PonyE, a robotaxi startup that operates in China and the United States, has begun testing driverless vehicles on public roads in California ahead of plans to launch commercial services there in 2022. The agency said the driverless vehicle test meant autonomous vehicles were driving without human safety drivers behind the wheel, occurring every day on public roads in Fremont and Milpitas, California. PonyEE is testing driverless vehicles in Guangzhou, China.
Pony.E said they also plan to relaunch the Rideshare service to the public in Irvine this summer using an AV with a human safety driver. The goal is to launch a fully driverless service to the public in 2022. “Being completely driverless is the key to achieving full autonomy and an essential catalyst for realizing our ambitious vision,” said James Peng, CEO and co-founder of Pony.Eye. Some regulatory barriers have yet to be cleared before PonyEye operates commercially.
Both the California Department of Motor Vehicles and the California Public Utilities Commission are required to allow the deployment of autonomous vehicle companies that want to charge the public for driverless passengers. In early June, Cruise became the first company to receive a driverless autonomous service permit from PUC, California, which allows passengers to inspect transportation. The final step with DMV, which only Nuro has achieved, is to allow an installation per. The milestone of Pony’s driverless test in California comes a month after the state allowed testing of a fleet of six driverless vehicles in a geographic area, spanning about 39 square miles.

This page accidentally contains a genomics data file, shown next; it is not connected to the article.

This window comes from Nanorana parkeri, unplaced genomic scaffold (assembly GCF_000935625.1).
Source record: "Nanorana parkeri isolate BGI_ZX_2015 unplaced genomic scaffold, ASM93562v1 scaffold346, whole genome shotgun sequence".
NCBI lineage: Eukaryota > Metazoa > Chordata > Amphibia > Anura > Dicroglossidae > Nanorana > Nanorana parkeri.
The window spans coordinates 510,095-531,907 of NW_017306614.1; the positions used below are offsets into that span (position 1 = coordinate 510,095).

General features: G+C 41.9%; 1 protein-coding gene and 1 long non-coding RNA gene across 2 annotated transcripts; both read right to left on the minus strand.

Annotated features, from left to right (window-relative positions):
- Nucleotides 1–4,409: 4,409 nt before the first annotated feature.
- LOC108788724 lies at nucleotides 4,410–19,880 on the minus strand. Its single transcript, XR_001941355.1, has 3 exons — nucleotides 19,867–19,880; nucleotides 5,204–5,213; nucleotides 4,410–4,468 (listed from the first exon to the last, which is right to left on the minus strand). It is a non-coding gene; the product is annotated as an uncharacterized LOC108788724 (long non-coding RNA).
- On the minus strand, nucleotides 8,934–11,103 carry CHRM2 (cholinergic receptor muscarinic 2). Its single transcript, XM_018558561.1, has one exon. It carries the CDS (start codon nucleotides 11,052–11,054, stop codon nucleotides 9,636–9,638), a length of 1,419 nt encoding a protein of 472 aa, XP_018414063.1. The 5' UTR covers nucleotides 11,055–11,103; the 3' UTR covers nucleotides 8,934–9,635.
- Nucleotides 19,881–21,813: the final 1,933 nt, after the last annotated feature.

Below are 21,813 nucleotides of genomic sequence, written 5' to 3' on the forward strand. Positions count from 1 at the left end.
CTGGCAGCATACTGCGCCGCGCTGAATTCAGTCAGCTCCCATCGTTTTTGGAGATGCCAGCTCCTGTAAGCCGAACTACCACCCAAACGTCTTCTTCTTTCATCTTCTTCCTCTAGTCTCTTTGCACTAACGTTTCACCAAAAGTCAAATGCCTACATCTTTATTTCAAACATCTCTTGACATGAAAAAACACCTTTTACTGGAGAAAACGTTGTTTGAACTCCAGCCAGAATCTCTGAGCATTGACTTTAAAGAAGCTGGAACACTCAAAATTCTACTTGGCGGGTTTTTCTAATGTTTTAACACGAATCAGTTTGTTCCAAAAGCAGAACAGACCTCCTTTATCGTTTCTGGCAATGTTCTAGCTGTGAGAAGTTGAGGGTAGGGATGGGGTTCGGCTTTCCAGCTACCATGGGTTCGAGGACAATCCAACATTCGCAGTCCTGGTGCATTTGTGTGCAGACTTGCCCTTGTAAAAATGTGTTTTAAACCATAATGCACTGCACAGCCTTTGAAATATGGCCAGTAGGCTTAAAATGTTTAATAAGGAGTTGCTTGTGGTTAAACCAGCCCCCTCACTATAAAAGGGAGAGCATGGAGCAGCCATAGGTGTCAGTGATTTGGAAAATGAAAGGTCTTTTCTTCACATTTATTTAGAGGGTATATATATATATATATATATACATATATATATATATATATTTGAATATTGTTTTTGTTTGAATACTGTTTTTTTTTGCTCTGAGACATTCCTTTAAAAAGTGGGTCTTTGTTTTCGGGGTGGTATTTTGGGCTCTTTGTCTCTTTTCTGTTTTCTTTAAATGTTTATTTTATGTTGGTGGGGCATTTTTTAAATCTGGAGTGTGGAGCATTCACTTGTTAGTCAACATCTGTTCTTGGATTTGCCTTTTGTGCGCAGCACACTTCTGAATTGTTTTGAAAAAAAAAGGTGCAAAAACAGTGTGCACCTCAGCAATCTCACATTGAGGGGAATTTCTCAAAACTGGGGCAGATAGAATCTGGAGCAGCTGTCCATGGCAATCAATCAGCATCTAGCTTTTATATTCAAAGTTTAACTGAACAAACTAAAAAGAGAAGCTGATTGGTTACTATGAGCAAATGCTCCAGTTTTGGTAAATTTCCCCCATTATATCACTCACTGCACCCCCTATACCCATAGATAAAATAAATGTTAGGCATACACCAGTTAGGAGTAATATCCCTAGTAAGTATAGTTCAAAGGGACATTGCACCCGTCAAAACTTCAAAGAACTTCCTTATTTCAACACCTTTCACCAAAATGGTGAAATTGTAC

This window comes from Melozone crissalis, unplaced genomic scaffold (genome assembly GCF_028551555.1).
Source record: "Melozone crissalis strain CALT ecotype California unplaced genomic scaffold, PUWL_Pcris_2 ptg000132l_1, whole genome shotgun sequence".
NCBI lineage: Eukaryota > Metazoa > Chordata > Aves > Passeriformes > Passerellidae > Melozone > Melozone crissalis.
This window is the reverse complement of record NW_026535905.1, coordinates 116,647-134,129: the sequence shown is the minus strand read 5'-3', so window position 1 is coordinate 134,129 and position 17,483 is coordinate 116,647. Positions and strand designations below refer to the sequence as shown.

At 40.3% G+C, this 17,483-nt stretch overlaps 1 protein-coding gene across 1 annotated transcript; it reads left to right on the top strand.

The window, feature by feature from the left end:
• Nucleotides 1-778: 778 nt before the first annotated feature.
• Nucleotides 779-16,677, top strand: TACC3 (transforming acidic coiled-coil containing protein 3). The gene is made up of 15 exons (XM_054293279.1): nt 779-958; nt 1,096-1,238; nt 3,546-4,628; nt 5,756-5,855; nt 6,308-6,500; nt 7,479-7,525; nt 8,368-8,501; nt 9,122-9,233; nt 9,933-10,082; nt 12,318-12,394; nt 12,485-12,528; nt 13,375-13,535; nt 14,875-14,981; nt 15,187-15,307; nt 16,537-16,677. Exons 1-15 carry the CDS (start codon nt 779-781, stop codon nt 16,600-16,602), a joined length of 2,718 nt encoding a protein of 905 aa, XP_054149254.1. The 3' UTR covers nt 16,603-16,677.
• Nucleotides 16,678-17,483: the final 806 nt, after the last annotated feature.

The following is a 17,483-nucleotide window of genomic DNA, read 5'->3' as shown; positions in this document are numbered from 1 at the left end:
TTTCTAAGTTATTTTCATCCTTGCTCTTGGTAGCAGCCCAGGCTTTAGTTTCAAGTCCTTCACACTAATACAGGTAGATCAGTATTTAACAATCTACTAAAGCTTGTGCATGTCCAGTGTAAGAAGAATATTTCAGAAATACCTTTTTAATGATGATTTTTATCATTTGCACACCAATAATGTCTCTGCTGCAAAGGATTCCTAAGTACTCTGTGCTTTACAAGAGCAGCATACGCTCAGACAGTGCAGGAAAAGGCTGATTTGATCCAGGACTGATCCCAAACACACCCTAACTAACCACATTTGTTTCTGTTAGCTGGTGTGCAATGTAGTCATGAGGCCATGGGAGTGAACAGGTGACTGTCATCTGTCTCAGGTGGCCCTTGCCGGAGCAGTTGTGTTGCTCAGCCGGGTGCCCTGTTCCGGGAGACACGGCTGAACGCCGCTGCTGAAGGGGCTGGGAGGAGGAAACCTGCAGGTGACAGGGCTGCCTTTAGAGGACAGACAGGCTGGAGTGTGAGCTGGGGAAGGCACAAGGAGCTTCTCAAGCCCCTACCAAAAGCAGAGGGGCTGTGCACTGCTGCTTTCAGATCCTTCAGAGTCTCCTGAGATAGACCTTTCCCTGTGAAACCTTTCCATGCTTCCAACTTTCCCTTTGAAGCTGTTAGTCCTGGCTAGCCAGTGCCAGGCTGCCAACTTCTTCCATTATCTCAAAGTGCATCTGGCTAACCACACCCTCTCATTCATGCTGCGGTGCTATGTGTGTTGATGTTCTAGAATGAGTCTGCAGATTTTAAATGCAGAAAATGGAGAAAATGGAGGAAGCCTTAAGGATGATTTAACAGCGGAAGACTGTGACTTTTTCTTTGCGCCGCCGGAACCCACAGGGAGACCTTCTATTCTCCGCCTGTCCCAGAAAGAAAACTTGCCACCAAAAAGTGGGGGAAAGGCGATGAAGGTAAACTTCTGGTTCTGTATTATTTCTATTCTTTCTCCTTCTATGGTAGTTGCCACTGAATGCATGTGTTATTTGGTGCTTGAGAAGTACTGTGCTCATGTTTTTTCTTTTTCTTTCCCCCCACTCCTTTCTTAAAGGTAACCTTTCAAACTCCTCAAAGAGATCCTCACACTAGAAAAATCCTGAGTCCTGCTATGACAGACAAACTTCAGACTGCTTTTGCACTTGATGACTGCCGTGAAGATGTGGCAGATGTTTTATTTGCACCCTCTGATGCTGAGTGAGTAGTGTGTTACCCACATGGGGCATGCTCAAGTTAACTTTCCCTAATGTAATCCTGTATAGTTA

Of the 55 active licensees for testing autonomous vehicles with safety drivers, a total of 55 companies are less common to obtain permits for driverless vehicles. Pony is the eighth company to allow driverless testing in the state, a list includes Chinese companies OTX, Baidu and Weird, as well as Cruise, Nuro, Waimo and Jukes in the United States. Only Nuro has been allowed the so-called installation, which allows it to operate commercially. Pony.Ya, founded in 2016 by former Baidu developers Peng and Lu Tiancheng, has been allowed to test autonomous vehicles with safety drivers since 2017. The driverless permit issued by the DMV of California in May expanded the activities of the existing pony in the state.
Pony experimented with ridersing in Fremont and Irvine, California. In 2019, a fleet of electric, autonomous Hyundai Kona crossovers equipped with self-driving systems from the Pony.E and Wire Ride healing platforms began shuttle on public roads. The robotaxi service known as Botride was not a driverless service, as there was always a human safety driver behind the wheel. The boatride pilot was completed in January 2020. The company then began operating a public robotics service in the Irvine region called PonyPilot. Pony COVID-19 transfers robotaxi service from shutting people in packages due to epidemics. Pony.i Irwin has partnered with e-commerce platform Yamibu to provide customers with the latest autonomous mile delivery service.
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